Various – 101 lock grooves

101 Lock Grooves LP
101 Lock Grooves LP
101 Lock Grooves LP side 1
101 Lock Grooves LP side 2

Apart from musical content, the laws of physics cause two emotional moments during vinyl replay: when the needle is cued on the so called “outer groove” – producing a sound that’s akin to lighting a cigarette (hence the vinyl addiction), and when it reaches the end of the inner groove, when it locks upon itself to form a circle. At this point the music has usually ended, but on some records, sound continues, or re-appears, in an endless “lock groove”, like at the end of The Beatles 1967 Sgt. Pepper‘s LP. The lock groove’s musical potential has been explored by avantgarde artists, but also taken up by techno DJs who use it in their mixes.

♫ The 101 Lock Grooves LP, from Australian electronic label Clan Analogue, collects lock grooves from the label’s artists. Though the latter usually operate in beat-oriented productions, they obviously decided to have fun with the project and to use their allowance of 4 lock grooves (on average) as a playground for experimentation with repetition, loops, samples and plunderphonics. The music thus created often sounds like regular minimal techno raised from a trusty old TB 303, while some other tracks appear like breaks lifted from dance music records. Other contributors use loops from film dialogues, vocal cut-ups, ambient synth (Kazumichi Grime), pseudo-symphonic loops (The Loop Orchestra), etc.

Each listener has to find his own path into this beast of a record, but I found playing the tracks on shuffle mode with a 3 sec. cross-fading to be the best option for me. The 96 tracks thus play like an unpredictable radio mix, revealing the lock grooves’ incredible potential.  Yes, 96 tracks: I must have skipped some lock grooves in the recording process. Apologies to whom it may concern.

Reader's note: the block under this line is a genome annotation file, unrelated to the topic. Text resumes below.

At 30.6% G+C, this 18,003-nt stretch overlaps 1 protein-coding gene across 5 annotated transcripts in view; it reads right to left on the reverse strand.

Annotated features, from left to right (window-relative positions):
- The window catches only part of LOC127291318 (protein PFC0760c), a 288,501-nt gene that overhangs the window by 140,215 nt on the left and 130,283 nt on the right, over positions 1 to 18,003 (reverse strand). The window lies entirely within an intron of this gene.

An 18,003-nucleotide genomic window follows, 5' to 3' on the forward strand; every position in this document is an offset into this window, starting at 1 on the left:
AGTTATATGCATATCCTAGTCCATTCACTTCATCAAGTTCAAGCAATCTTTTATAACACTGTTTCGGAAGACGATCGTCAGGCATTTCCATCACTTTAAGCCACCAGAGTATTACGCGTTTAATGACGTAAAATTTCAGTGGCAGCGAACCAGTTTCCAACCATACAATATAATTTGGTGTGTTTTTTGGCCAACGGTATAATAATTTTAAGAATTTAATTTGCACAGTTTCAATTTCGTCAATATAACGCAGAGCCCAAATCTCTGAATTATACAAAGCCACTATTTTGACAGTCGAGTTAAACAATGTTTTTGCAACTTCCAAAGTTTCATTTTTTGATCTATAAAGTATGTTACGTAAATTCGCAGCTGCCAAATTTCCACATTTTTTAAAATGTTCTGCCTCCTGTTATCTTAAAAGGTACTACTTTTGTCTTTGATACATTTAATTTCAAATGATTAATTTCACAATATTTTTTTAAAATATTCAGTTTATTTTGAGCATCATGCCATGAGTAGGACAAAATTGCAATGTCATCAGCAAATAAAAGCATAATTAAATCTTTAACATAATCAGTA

(almost) 101 Lock Grooves
96 tracks, each 45sec. long
Total time 61:50

LP released by Clan Analogue, Sidney, Australia, 2001


.     .     .     .     .     .     .     .     .

16 Lock groove essentials:
1966 John Cale “Loop” flexidisc with Aspen Magazine >
1967 The Beatles “Sgt. Pepper” LP (UK Parlophone mono version) >
1975 Lou Reed “Metal Machine Music” 2xLP (end of side 4)
1978 Non (Boyd Rice) “Pagan Muzak”, 7” >
1986 Sonic Youth “Evol” LP (end of ‘Expressway to yr skull’)
1987 Lee Ranaldo “From Here to Infinity” LP, SST
1988 The Hafler Trio “In Out Of”, KK Records (end of side 1)
1993 RRR-100, 7”
1993 Stereolab ‘Lock Groove Lullaby’ from “Transient Random Noise Bursts With Announcements” LP, Duophonic, UK
1994 Vertonen “Lock Up! 1-15/Seizure”, 7”, Crippled Intellect Productions
1998 RRR-500, LP
1999 Stock, Hausen & Walkman “Buy Me/Sue Me” 7”, Hot Air
1999 Crawling With Tarts “In Their Sleep They Are Free”, 7”, Povertech Explorer Series (various hand-cut and incomplete grooves)
2007 Lee Ranaldo “All The Stars in the Sky” (lock groove/etched record)
2009 RRR-1000, LP
2009 Warp20 Infinite 2xLP (locked-groove loops from Warp tracks)

.     .     .     .     .     .     .     .     .

Into Infinity

I realize I’ve been listening to a lot of extremely short tracks as of late, the most radical example in the digital domain being the Into Infinity project that collects 276 eight-seconds loops, which proved immensely listenable and even, to some extent, addictive for this listener. Free release here.

* *


19 Responses to “Various – 101 lock grooves”